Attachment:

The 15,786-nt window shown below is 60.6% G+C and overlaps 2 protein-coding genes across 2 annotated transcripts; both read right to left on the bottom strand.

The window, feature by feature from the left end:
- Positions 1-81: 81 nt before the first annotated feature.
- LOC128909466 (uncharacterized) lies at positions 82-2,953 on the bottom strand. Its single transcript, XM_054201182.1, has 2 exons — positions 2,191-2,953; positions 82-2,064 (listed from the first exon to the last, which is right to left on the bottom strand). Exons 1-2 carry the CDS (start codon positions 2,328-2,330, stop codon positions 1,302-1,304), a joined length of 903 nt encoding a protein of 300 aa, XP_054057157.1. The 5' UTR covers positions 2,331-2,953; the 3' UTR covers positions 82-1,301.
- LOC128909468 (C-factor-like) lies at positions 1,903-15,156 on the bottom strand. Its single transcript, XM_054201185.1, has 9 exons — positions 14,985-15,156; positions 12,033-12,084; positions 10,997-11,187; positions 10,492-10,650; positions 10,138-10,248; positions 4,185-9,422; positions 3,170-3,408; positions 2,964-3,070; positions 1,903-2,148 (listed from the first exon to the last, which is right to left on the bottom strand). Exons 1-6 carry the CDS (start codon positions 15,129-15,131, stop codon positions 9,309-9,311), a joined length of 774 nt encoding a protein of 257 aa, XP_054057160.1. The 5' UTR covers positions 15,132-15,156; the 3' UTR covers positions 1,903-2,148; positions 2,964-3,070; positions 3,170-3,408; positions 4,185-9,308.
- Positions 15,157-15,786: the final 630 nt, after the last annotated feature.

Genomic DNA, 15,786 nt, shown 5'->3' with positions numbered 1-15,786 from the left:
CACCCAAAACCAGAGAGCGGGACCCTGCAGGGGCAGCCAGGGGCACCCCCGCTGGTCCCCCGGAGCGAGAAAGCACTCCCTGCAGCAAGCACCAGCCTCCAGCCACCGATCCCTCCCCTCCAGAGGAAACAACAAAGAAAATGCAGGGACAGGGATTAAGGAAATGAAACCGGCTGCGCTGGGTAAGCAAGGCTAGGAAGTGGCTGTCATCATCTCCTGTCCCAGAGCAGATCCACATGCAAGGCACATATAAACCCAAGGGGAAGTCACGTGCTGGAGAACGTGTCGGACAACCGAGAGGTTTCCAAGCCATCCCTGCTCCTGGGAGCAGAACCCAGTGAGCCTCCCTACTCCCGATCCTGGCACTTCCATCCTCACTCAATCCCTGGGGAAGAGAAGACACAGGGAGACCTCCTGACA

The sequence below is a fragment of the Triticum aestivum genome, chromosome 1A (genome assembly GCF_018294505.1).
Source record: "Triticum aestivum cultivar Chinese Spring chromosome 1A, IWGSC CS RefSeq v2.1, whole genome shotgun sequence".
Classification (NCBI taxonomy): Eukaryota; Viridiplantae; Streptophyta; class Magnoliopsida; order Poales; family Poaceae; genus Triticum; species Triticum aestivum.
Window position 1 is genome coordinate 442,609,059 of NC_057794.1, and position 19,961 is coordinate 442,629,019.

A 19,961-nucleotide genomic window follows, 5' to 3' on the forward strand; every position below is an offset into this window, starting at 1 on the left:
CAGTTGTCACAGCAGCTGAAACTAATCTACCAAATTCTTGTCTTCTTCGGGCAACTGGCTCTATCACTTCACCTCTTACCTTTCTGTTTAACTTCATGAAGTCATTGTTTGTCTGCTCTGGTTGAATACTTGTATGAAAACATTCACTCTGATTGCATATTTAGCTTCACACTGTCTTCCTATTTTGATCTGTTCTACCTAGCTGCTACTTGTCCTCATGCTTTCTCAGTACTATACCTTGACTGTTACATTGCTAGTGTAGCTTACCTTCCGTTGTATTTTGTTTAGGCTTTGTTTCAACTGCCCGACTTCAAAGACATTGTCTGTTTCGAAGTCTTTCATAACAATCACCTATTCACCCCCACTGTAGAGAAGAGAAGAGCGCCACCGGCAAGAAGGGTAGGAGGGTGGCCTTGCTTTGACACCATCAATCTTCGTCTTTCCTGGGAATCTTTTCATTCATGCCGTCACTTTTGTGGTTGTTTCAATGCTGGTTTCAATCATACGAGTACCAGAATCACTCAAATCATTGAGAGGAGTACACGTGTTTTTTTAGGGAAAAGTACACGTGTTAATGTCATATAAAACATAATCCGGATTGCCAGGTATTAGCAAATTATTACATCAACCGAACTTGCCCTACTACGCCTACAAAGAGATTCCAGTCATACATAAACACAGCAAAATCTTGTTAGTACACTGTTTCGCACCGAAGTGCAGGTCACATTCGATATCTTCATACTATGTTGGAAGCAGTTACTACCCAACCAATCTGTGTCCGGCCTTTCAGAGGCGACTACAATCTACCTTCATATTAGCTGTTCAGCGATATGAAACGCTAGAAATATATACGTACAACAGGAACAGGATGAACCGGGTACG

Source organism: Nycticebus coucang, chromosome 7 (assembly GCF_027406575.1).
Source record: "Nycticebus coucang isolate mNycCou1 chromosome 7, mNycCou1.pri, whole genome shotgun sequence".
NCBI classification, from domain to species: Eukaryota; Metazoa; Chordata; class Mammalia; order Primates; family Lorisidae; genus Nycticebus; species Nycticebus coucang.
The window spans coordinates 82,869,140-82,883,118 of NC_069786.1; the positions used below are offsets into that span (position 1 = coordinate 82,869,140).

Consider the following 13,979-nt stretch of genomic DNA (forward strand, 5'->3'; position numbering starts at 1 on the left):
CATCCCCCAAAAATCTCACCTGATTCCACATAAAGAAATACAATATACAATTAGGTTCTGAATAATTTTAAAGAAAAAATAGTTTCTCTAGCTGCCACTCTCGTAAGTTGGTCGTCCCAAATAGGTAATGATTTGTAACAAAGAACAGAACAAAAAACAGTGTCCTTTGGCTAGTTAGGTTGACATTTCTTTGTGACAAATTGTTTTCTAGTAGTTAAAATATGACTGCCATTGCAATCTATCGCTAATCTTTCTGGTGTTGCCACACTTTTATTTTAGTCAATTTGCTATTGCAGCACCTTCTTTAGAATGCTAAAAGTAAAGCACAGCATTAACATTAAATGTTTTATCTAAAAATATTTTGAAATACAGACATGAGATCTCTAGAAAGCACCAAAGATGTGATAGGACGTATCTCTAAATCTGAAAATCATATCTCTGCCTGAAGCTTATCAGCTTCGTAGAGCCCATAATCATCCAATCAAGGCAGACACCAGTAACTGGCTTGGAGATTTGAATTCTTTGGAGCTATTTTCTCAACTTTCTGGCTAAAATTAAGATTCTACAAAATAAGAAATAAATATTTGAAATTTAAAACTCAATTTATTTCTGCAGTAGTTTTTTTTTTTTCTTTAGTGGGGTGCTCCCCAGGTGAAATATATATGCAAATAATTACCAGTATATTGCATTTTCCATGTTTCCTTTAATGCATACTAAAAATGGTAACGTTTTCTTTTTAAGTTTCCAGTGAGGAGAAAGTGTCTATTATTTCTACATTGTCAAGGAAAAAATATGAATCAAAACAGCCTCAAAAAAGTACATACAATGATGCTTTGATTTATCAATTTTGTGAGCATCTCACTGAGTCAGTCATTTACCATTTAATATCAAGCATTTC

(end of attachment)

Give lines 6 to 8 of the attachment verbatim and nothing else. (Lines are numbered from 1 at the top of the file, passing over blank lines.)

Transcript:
- Positions 15,157-15,786: the final 630 nt, after the last annotated feature.

Genomic DNA, 15,786 nt, shown 5'->3' with positions numbered 1-15,786 from the left:
CACCCAAAACCAGAGAGCGGGACCCTGCAGGGGCAGCCAGGGGCACCCCCGCTGGTCCCCCGGAGCGAGAAAGCACTCCCTGCAGCAAGCACCAGCCTCCAGCCACCGATCCCTCCCCTCCAGAGGAAACAACAAAGAAAATGCAGGGACAGGGATTAAGGAAATGAAACCGGCTGCGCTGGGTAAGCAAGGCTAGGAAGTGGCTGTCATCATCTCCTGTCCCAGAGCAGATCCACATGCAAGGCACATATAAACCCAAGGGGAAGTCACGTGCTGGAGAACGTGTCGGACAACCGAGAGGTTTCCAAGCCATCCCTGCTCCTGGGAGCAGAACCCAGTGAGCCTCCCTACTCCCGATCCTGGCACTTCCATCCTCACTCAATCCCTGGGGAAGAGAAGACACAGGGAGACCTCCTGACA